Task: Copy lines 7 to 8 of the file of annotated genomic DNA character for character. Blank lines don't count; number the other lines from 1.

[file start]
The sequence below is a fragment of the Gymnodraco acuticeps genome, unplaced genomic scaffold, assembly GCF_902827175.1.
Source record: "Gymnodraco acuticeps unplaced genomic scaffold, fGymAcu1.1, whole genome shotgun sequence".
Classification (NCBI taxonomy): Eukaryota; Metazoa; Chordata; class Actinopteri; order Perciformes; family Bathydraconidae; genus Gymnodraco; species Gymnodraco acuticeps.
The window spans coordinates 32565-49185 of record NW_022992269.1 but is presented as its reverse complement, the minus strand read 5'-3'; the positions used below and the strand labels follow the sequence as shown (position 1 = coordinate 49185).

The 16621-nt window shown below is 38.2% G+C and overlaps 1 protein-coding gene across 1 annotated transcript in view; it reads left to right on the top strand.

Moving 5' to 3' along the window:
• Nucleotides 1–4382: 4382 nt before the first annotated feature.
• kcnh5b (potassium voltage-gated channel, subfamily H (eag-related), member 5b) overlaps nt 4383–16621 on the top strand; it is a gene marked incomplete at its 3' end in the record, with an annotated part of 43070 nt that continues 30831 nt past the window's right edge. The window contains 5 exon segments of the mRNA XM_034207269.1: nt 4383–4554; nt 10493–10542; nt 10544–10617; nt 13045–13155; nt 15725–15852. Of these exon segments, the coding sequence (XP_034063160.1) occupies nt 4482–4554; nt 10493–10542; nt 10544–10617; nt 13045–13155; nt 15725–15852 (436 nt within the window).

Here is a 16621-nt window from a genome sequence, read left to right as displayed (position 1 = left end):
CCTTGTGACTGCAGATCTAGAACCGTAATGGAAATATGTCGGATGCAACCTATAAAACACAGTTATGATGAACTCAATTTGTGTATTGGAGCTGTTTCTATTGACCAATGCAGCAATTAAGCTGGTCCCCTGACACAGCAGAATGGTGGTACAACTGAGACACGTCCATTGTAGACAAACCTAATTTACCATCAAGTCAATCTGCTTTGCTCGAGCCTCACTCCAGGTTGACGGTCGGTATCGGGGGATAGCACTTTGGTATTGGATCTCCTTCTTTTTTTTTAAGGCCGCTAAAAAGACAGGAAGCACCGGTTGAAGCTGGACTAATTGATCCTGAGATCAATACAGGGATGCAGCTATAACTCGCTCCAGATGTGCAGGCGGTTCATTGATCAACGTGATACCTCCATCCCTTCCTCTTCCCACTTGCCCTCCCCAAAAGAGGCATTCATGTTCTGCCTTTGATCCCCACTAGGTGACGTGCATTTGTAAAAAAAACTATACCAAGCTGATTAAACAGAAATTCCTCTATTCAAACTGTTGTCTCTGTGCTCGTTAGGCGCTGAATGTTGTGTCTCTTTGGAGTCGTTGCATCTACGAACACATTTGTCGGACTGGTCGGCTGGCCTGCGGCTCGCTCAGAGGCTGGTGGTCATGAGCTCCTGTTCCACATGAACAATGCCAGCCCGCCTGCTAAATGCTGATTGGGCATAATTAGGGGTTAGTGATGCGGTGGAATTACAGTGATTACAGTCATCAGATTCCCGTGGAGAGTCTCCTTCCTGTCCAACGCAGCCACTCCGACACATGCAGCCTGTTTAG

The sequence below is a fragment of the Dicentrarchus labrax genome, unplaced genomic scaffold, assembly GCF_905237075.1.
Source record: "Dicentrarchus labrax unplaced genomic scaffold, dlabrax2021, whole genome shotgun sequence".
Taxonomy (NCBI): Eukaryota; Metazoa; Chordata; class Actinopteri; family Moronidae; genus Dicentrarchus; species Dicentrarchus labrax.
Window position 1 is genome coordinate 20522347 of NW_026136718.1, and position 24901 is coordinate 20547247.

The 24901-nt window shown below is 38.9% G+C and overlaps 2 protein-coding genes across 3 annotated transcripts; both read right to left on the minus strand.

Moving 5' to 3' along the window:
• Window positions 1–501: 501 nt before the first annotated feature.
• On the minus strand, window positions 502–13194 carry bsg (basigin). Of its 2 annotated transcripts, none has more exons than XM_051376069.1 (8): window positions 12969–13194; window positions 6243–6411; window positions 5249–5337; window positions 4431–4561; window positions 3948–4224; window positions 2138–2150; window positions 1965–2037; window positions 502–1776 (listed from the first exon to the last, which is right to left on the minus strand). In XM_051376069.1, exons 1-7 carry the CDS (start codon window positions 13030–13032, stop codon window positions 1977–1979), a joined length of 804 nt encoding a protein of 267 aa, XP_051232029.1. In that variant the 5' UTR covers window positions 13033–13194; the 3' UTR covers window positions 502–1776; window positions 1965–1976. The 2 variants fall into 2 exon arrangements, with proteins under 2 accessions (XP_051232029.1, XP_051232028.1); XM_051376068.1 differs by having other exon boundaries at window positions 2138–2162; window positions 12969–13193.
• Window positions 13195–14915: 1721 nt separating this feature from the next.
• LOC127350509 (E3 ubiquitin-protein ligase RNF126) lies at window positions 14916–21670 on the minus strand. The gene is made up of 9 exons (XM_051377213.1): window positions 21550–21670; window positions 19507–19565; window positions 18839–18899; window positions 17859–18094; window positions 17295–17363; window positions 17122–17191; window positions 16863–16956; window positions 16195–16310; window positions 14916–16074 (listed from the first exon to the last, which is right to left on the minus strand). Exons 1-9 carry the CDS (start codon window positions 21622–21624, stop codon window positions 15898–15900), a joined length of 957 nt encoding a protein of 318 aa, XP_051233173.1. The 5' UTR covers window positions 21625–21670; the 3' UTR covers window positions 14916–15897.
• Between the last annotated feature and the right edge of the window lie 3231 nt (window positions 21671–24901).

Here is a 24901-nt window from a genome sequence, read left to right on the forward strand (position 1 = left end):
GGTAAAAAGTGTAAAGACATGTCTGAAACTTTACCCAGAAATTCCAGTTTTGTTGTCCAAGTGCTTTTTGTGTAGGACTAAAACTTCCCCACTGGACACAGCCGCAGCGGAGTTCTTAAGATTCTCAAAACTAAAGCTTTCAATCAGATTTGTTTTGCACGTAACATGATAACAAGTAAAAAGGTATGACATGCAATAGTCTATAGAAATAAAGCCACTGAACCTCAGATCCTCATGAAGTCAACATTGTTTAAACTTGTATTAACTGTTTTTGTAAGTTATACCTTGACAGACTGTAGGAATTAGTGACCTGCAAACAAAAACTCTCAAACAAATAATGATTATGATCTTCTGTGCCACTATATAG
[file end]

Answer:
• Nucleotides 1–4382: 4382 nt before the first annotated feature.
• kcnh5b (potassium voltage-gated channel, subfamily H (eag-related), member 5b) overlaps nt 4383–16621 on the top strand; it is a gene marked incomplete at its 3' end in the record, with an annotated part of 43070 nt that continues 30831 nt past the window's right edge. The window contains 5 exon segments of the mRNA XM_034207269.1: nt 4383–4554; nt 10493–10542; nt 10544–10617; nt 13045–13155; nt 15725–15852. Of these exon segments, the coding sequence (XP_034063160.1) occupies nt 4482–4554; nt 10493–10542; nt 10544–10617; nt 13045–13155; nt 15725–15852 (436 nt within the window).